The provision to which their Lordships were referring was Section 234, Criminal P. C. That section, which provides that a person may only be tried for three offences of the same kind if committed within a period of twelve months, was contravened in that case inasmuch as the accused was tried on an indictment in which he was charged with no less than 41 acts extending over a period of two years. Their Lordships were of the opinion that disobedience to the express provision as to the mode of trial was an illegality, and not a mere irregularity, which could not be cured by Section 537. An omission to mention in the charge a notification like the one under Clause 22 of the aforesaid Order in the present case, is not tantamount to disobedience to some provision as to the mode of trial, as disobedience to the provision of Section 234 of the Code no doubt is. On the other hand, such an omission falls clearly and specifically within the 'omission to state the offence or the particulars required to be stated in the charge' which under Section 225 of the Code shall not at any stage of the case be regarded as material, provided the accused was not in fact misled bv it and it has not occasioned a failure of justice, and which under Section 537 cannot be a ground for reversing a conviction or sentence, unless it has occasioned a failure of justice The Privy Council decision is thereforeno authority for adjudicating upon the effect of an error or omission in the charge, and it must be said with great respect that the omission which was the subject-matter of the aforesaid Allahabad decision should not have been decided on the authority of that ruling in disregard of the provisions of Ss. 225 and 537 of the Code.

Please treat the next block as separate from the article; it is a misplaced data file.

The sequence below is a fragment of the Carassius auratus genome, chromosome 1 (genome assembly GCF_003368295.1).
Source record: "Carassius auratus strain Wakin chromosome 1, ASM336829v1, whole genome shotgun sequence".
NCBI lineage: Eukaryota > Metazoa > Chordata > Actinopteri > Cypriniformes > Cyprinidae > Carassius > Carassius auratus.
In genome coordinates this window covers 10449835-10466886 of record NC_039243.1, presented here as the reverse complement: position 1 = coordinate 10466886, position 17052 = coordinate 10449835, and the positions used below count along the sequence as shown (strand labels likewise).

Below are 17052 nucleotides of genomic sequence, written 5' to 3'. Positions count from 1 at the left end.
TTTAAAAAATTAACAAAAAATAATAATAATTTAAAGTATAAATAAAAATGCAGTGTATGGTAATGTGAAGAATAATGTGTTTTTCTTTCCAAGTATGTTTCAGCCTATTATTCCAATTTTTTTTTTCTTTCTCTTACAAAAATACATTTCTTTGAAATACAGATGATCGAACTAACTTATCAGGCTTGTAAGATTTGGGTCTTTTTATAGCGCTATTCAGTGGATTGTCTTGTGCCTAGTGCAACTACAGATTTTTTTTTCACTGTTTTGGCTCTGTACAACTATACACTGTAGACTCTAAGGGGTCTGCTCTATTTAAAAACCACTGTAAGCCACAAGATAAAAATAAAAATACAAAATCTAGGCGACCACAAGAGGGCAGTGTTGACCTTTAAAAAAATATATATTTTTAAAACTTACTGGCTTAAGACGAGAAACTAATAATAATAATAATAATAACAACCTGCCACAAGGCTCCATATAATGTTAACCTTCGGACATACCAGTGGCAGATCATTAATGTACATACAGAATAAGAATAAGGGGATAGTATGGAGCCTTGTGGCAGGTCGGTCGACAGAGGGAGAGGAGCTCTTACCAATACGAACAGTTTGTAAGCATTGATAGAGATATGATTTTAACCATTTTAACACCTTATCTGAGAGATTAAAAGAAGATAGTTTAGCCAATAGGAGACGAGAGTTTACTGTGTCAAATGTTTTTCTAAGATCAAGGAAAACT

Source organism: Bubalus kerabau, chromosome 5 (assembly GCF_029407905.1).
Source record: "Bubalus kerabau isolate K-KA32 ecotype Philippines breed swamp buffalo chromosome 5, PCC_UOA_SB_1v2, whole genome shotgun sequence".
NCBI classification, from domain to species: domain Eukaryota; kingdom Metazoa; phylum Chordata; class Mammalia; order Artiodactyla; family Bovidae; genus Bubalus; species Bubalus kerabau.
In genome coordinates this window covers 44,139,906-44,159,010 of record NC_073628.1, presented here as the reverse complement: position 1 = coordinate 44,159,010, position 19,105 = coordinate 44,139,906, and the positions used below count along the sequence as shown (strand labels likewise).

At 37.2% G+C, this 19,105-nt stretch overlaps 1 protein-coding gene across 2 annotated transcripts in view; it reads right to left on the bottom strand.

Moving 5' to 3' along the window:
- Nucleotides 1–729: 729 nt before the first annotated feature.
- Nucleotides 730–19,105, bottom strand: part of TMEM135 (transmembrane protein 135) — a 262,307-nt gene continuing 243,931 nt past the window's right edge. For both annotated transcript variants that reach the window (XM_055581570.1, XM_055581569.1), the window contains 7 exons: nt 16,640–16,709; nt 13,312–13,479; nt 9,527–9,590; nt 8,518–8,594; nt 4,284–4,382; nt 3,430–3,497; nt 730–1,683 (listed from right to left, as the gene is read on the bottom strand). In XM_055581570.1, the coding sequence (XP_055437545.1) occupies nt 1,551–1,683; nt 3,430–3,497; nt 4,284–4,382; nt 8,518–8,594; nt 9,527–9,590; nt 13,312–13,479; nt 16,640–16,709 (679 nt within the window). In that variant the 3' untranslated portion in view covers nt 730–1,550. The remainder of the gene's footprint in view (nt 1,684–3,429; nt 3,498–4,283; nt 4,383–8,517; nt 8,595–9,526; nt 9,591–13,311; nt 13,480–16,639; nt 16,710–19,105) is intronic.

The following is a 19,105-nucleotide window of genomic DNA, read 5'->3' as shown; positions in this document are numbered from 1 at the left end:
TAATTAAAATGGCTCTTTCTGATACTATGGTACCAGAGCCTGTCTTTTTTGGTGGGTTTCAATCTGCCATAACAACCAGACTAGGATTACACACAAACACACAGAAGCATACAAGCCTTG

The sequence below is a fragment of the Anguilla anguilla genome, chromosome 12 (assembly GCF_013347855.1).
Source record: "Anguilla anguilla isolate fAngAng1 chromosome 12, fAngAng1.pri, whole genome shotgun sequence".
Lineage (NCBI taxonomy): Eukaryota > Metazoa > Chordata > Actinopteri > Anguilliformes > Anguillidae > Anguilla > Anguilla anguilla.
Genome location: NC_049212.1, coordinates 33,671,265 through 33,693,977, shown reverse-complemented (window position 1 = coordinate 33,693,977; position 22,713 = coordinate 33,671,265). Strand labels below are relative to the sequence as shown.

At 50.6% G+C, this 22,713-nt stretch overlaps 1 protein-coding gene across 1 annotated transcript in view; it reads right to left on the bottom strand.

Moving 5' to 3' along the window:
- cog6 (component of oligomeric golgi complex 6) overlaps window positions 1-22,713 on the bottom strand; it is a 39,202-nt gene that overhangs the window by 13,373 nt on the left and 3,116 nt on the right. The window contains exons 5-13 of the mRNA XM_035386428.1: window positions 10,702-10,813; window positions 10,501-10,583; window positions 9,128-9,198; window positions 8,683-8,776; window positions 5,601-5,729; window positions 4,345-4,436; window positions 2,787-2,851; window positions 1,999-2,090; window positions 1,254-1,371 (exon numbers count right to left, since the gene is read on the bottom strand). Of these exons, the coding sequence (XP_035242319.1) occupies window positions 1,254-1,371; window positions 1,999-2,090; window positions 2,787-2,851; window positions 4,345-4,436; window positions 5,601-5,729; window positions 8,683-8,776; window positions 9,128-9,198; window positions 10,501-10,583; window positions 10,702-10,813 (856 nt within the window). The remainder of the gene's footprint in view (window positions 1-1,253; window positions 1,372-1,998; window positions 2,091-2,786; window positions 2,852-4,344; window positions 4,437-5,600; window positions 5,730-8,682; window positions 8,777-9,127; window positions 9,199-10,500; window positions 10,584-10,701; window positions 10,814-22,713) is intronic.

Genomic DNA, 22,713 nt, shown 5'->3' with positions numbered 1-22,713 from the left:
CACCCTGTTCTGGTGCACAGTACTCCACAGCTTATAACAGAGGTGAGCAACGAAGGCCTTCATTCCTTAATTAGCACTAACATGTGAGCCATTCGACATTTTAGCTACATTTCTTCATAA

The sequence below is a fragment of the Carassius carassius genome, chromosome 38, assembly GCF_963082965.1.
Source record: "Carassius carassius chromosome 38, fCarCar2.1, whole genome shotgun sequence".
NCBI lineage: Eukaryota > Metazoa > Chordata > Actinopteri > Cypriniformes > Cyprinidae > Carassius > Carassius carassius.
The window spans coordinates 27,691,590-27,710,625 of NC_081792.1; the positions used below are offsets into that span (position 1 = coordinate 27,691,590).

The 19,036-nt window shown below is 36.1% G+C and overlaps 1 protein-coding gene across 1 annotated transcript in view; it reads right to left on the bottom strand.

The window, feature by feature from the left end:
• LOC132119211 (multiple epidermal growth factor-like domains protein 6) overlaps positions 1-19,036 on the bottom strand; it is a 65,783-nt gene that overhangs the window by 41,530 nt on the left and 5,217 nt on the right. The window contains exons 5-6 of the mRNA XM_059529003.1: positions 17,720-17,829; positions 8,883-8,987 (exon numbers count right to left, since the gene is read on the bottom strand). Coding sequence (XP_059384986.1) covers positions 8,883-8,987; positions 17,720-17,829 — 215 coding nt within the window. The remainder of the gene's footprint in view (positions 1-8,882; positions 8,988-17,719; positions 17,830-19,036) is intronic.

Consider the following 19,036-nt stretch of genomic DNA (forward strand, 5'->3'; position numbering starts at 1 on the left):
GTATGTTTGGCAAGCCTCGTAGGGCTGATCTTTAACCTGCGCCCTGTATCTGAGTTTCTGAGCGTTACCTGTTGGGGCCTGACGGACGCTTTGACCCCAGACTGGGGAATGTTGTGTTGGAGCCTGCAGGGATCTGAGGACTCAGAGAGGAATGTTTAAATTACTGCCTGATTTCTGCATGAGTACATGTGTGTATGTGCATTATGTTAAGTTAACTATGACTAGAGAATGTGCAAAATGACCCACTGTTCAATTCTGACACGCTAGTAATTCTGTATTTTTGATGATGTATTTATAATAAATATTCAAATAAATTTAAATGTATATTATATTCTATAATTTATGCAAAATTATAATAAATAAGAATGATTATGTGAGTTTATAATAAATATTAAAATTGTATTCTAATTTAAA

6. Coming to the omission in the present case, the question that arises, as a cumulative effect of the just cited two sections of the Code, is: Did the omission to state in the charge that the petitioner had contravened the notification of the Textile Commissioner under Clause 22 of the aforesaid Order in fact mislead him, and did it occasion a failure of justice? Now, there are two clear reasons for answering this question in the negative. In the first place, as adverted to above, the petitioner conducted his defence throughout in order to disprove the prosecution case that the cloth was sold at Rs. 2/- per yard and to prove the defence version that it was sold at the controlled rate of Rs. 1-3-8 per yard. Although the notification was not mentioned in so many words, it was clearly specified in the charge, and again in the questions put to the petitioner under Section 342 of the Code, that he had sold the cloth in question at Rs. 2/- per yard which was in excess of the controlled rate of Rs. 1-3-6 per yard. Indeed, the presumption is that the petitioner as a licensed vendor of cloth was fully aware of the controlled price and the notification fixing that price. This conclusion is confirmed by the fact, and this is the second reason, that the petitioner did not make any objection to the defect in the form of the charge on this particular score at any stage of the trial before the Magistrate, vide the Expln. to Section 537. I hold that the omission to mention the notification in the charge in the present case, although all the facts constituting the offence were mentioned in the charge, could not, in the wordings of Section 225 of the Code, be regarded at any stage of the case as material, and, in the wordings I of Section 537, as affording a ground far reversing the conviction and sentence of the petitioner.